Sophie Mok: Master of the Orchestra

At the age of 34, University of Miami’s Sophie Mok has already accumulated a long list of degrees and experience in the classical music realm. Originally from Hong Kong, Mok always gravitated towards instruments, starting with the piano and then the oboe. She pursued her passion and earned a bachelor’s degree in classical music from Hong Kong Baptist University. In 2020, she came to the United States to complete her master’s degree in oboe performance at the University of Colorado.

Mok then visited her homeland, where she pushed herself to attend workshops and master classes in conducting with the goal of turning it into a career. She completed her master’s in conducting at the University of Cincinnati but was hungry for more. She took on various gigs — such as conducting for the Orchestre Métropolitain, the Orquesta de Cámara del Municipal de Santiago, and the New Symphony Orchestra, to name a few — before landing at the University of Miami as one of four students in the year-long Artist Diploma in Instrumental Conducting at the Frost School of Music. Here, she has had extensive access to Maestro Gerard Schwarz’s knowledge and resources, gaining independence and confidence as the assistant conductor for the Frost Symphony Orchestra.

Latest Achievement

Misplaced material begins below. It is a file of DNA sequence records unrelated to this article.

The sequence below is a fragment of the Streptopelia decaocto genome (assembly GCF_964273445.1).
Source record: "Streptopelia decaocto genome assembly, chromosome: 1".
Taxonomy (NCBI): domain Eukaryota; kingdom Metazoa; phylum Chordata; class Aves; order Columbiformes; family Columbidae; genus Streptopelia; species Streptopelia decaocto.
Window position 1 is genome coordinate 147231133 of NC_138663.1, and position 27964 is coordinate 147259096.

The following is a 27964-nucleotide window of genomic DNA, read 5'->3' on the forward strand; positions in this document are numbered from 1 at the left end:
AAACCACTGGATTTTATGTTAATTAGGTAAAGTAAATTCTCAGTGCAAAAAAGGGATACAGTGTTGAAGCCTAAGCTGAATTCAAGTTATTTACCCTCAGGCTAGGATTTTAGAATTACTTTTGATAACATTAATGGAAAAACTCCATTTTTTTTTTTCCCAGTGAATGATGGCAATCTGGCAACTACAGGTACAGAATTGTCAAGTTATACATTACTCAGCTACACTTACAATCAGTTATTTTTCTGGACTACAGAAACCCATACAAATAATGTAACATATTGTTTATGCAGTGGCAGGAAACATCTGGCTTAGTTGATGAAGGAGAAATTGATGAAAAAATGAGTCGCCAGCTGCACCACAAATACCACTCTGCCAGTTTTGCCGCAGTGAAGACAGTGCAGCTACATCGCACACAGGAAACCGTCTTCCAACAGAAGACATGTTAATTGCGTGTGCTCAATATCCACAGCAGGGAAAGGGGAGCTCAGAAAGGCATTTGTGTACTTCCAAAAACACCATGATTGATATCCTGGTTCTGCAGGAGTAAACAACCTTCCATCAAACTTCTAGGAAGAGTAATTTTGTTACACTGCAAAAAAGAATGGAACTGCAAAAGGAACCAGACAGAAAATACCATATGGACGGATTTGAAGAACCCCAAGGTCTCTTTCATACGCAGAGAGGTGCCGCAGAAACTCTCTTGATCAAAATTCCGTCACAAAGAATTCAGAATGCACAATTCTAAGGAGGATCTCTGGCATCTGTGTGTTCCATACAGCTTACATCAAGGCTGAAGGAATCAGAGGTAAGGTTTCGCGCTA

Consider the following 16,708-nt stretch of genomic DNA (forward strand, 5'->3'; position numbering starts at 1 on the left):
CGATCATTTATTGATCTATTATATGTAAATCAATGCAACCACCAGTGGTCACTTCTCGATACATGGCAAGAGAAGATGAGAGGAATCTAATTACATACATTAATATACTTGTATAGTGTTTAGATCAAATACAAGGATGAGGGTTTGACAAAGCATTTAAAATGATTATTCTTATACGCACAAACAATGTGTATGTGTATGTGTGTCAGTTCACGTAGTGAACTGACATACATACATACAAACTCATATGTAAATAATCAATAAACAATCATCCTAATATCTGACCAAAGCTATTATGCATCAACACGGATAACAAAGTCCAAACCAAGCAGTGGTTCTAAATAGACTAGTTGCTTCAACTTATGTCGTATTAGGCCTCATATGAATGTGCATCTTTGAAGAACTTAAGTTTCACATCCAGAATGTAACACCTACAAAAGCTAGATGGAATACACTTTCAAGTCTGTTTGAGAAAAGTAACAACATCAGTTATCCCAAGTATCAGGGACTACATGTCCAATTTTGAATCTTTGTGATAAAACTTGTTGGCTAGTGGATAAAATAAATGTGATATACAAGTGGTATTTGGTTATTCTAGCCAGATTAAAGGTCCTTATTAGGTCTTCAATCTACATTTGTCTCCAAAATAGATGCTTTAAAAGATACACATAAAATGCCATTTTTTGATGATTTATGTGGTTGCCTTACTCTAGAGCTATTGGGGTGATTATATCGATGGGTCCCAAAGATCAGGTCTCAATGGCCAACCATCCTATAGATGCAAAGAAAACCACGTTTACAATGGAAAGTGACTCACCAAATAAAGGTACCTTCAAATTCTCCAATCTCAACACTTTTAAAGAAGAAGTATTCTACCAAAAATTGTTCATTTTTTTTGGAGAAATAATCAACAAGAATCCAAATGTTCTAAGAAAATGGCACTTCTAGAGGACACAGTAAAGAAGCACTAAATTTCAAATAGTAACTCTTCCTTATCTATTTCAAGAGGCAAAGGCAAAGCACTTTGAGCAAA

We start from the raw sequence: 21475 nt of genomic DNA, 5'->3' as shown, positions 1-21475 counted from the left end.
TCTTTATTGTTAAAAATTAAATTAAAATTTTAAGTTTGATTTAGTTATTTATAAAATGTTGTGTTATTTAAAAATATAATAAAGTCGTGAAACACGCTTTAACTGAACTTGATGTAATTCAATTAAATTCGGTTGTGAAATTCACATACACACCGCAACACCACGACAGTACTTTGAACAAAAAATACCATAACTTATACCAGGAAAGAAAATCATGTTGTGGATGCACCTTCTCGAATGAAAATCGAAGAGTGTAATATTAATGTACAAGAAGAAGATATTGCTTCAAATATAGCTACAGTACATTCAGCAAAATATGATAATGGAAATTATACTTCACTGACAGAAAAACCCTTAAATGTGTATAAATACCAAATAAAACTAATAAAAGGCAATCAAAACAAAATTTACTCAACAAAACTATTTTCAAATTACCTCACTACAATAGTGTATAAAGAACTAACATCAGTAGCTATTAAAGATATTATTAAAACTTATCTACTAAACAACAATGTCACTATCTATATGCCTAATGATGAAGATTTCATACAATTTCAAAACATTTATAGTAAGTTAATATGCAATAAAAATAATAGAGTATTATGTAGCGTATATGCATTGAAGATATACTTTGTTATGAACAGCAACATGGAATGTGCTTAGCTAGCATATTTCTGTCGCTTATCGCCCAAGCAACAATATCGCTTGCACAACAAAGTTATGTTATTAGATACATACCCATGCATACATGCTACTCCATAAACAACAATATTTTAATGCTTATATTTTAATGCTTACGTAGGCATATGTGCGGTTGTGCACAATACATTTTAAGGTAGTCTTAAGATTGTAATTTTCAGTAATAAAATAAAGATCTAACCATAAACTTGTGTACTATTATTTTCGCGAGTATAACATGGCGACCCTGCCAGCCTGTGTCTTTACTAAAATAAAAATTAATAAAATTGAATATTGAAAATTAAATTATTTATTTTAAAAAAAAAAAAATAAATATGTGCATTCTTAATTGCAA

Mok was recently appointed as the assistant conductor for the Asian Youth Orchestra. Every year, the orchestra’s organizers audition tens of thousands of the finest pre-professional musicians from all over Asia and the selected 100-plus members go on a tour. This summer, Mok will be rehearsing and performing in Italy, Germany, Hong Kong, Thailand, Taiwan, and Japan.

In her role, she will conduct sectional rehearsals and assist the principal conductor with sound balance and additional musician rehearsals. Mok says she’s extremely excited to work with highly skilled players and gain the same hands-on experience as a professional assistant conductor.

Sophie Mok: Master of the Orchestra

What She Says

“As a conductor, our instrument is the orchestra,” says Mok. “When I was an oboist, I remember multiple times just sitting thinking, ‘I don’t think the piece should go like this.’The urge was growing in me to do music the way I wanted to. [Conducting] is like having a conversation with the composer… I learn so much about [their] style, about the technique. When you merge that information and knowledge together, you can come up with your own understanding of the piece. To then be able to execute it with the orchestra – to connect with musicians and have some kind of spiritual connection — is very rewarding.”